To honour Trans Awareness Week, which has just passed, I thought I would write a piece on an inspirational transgender athlete.
From Canadian world champion cyclist Rachel McKinnon to Harvard University swimmer Schuyler Bailar, there were many role models for the trans community to choose from, illustrating just how far we have come as a society in such a short space of time recently. As awareness of the success of transgender people grows, hopefully acceptance of them will grow too.
In the end I decided to write about Maxine Blythin, who is a cricketer for Kent Women. After being publicly outed as transgender by the media, Blythin suffered mass abuse both online and offline, receiving numerous threats of violence.
The hate being directed against her was amplified by individuals such as so-called celebrity Katie Hopkins. Hopkins used her influence on social media platforms to criticise the fact that Blythin was able to play competitive women’s cricket.
Her more than 1 million Twitter followers would only be able to read her tweet temporarily though, as it was soon removed under the platform’s hateful conduct policy. Far-right commentator Hopkins has since been banned from Twitter for further violations of this same policy.
Hopkins alleged that Blythin’s physique, as a result of her biological makeup, gave her an unfair advantage over other women.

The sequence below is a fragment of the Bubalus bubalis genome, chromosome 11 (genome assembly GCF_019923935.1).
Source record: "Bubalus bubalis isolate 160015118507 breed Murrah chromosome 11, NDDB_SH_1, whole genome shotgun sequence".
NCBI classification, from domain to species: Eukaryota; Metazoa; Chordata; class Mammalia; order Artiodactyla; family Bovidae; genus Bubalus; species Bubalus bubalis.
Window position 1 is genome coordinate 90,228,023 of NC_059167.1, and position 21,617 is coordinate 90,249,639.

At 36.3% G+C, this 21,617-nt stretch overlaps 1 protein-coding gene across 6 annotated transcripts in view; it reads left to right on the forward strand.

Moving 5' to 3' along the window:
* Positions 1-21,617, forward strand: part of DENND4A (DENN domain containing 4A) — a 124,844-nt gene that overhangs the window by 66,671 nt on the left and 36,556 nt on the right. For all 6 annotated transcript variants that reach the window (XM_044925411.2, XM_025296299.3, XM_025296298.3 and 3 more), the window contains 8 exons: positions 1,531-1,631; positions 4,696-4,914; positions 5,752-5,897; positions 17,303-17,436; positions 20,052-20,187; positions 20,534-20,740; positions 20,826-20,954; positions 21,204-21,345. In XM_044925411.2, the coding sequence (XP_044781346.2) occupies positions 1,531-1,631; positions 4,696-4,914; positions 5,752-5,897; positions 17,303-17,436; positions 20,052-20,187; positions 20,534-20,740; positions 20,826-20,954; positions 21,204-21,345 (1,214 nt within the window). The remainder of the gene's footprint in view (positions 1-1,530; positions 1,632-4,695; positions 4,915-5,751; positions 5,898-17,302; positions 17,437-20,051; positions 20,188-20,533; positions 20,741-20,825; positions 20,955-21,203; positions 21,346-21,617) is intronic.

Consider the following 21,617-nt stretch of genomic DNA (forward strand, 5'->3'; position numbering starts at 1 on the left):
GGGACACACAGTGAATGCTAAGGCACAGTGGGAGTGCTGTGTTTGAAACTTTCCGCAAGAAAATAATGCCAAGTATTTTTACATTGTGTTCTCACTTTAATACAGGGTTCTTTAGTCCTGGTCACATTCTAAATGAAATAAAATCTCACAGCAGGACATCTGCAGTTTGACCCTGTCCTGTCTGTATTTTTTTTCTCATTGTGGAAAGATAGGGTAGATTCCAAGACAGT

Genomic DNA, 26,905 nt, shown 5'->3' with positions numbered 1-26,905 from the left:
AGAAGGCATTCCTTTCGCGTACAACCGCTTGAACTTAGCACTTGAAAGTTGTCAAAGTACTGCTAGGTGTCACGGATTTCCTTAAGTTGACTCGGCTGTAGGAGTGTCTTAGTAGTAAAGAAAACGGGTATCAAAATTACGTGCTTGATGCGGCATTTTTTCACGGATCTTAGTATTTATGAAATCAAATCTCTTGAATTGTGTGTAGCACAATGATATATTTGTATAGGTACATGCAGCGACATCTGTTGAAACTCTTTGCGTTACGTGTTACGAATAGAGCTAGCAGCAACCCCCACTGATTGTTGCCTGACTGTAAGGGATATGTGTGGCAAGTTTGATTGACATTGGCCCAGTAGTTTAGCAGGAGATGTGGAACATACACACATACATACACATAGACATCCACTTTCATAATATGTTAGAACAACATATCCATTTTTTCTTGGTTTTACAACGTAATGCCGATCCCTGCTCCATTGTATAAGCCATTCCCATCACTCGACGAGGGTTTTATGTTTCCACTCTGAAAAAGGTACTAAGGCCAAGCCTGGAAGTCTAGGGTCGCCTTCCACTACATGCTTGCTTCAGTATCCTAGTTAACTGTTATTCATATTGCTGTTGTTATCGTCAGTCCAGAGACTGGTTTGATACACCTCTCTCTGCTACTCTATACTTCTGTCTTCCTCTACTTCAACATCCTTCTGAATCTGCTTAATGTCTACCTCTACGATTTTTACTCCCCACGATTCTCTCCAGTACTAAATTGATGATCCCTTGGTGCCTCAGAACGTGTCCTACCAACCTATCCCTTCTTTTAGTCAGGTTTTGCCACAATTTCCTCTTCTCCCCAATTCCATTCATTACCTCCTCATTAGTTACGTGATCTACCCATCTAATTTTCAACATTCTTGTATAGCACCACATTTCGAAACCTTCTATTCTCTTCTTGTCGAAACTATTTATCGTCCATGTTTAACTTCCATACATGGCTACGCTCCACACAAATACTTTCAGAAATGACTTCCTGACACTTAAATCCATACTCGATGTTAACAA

This has been a pattern throughout Blythin’s career, with people keen to stick an asterisk next to every achievement that she has made. As a result, she has not received the praise that she is due for being Kent’s third-highest run scorer in her debut season at the club, on the team’s way to winning the Women’s County Championship.
This is a monumental achievement, but is it the focus of the media attention surrounding her? Far from it.
However, despite all of this hatred, there are signs that times are perhaps changing, as Tammy Beaumont, the club captain at Kent quickly leapt to Blythin’s defence when Hopkins spoke out against her and she also received support from many other members of the cricketing community.
Mass misgendering in sport is now far less likely to go unnoticed.
This progress is not just limited to the minds of players and fans alike, but is too shown in the actions of cricket’s organisations. The inclusive policies of the ECB enable transgender women who have only undergone a social transition and not had any form of medical intervention to be eligible to play women’s domestic cricket.
Blythin has yet to be medically diagnosed as intersex and it is not something that she has sought after, nor should she have to.
Blythin herself actually has abnormally low levels of testosterone, so could one day play internationally under ICC regulations, which are stricter.
An England call-up is something that Blythin would relish and if her current form continues, there is no reason as to why her dream cannot one day become a reality.